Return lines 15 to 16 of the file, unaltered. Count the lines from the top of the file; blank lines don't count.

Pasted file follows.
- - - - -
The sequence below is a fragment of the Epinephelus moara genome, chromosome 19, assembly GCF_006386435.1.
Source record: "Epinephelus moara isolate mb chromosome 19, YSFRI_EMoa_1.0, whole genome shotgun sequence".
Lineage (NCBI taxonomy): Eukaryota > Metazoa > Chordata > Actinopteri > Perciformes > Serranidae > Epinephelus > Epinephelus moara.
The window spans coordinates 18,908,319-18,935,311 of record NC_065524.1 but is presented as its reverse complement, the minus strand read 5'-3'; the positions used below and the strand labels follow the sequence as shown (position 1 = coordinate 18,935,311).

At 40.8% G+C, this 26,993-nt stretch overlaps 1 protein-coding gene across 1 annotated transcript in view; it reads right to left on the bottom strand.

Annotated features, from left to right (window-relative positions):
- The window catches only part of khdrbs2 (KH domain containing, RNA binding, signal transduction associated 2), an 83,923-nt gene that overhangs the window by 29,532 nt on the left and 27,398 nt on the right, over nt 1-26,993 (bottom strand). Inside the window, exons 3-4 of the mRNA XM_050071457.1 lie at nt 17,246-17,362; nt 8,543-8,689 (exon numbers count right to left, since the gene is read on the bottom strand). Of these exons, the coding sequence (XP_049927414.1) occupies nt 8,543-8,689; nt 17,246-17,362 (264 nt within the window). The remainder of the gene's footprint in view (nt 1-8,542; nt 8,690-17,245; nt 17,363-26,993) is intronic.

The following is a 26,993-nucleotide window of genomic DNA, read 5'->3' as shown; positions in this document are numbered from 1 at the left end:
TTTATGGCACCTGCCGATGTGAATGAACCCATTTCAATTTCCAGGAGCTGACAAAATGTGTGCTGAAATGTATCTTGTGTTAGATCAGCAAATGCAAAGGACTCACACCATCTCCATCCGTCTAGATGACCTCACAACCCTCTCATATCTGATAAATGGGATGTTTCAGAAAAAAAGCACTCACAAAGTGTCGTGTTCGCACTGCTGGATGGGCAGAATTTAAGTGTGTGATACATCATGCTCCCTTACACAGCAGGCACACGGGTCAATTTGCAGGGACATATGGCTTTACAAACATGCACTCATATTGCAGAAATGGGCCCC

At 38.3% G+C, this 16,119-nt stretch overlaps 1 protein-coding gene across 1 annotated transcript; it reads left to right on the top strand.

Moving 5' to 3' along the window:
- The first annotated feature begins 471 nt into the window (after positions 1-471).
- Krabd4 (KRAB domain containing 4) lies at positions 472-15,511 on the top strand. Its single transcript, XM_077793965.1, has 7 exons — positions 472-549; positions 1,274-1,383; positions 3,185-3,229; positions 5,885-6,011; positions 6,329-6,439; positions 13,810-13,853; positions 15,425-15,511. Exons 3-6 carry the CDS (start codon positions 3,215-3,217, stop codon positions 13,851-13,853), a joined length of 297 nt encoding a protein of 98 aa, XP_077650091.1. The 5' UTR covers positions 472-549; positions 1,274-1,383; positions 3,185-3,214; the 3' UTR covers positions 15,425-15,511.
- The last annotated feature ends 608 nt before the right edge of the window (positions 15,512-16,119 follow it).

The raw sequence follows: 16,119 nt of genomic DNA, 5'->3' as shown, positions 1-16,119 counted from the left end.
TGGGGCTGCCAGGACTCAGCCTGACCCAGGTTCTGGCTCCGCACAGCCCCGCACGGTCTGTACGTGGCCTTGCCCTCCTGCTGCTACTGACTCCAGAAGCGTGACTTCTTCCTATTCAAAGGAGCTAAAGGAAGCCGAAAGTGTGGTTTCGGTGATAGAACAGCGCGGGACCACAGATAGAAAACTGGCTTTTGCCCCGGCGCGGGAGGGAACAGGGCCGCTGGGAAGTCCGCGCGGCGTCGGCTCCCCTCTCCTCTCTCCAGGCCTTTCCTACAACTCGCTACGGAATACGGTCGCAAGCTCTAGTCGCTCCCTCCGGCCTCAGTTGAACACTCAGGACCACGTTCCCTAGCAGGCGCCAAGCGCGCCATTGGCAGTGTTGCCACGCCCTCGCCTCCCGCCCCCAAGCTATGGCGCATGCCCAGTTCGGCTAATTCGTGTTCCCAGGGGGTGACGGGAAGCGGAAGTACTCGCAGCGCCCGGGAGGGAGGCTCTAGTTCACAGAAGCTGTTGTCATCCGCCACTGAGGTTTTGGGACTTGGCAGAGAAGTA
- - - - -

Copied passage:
The raw sequence follows: 16,119 nt of genomic DNA, 5'->3' as shown, positions 1-16,119 counted from the left end.
TGGGGCTGCCAGGACTCAGCCTGACCCAGGTTCTGGCTCCGCACAGCCCCGCACGGTCTGTACGTGGCCTTGCCCTCCTGCTGCTACTGACTCCAGAAGCGTGACTTCTTCCTATTCAAAGGAGCTAAAGGAAGCCGAAAGTGTGGTTTCGGTGATAGAACAGCGCGGGACCACAGATAGAAAACTGGCTTTTGCCCCGGCGCGGGAGGGAACAGGGCCGCTGGGAAGTCCGCGCGGCGTCGGCTCCCCTCTCCTCTCTCCAGGCCTTTCCTACAACTCGCTACGGAATACGGTCGCAAGCTCTAGTCGCTCCCTCCGGCCTCAGTTGAACACTCAGGACCACGTTCCCTAGCAGGCGCCAAGCGCGCCATTGGCAGTGTTGCCACGCCCTCGCCTCCCGCCCCCAAGCTATGGCGCATGCCCAGTTCGGCTAATTCGTGTTCCCAGGGGGTGACGGGAAGCGGAAGTACTCGCAGCGCCCGGGAGGGAGGCTCTAGTTCACAGAAGCTGTTGTCATCCGCCACTGAGGTTTTGGGACTTGGCAGAGAAGTA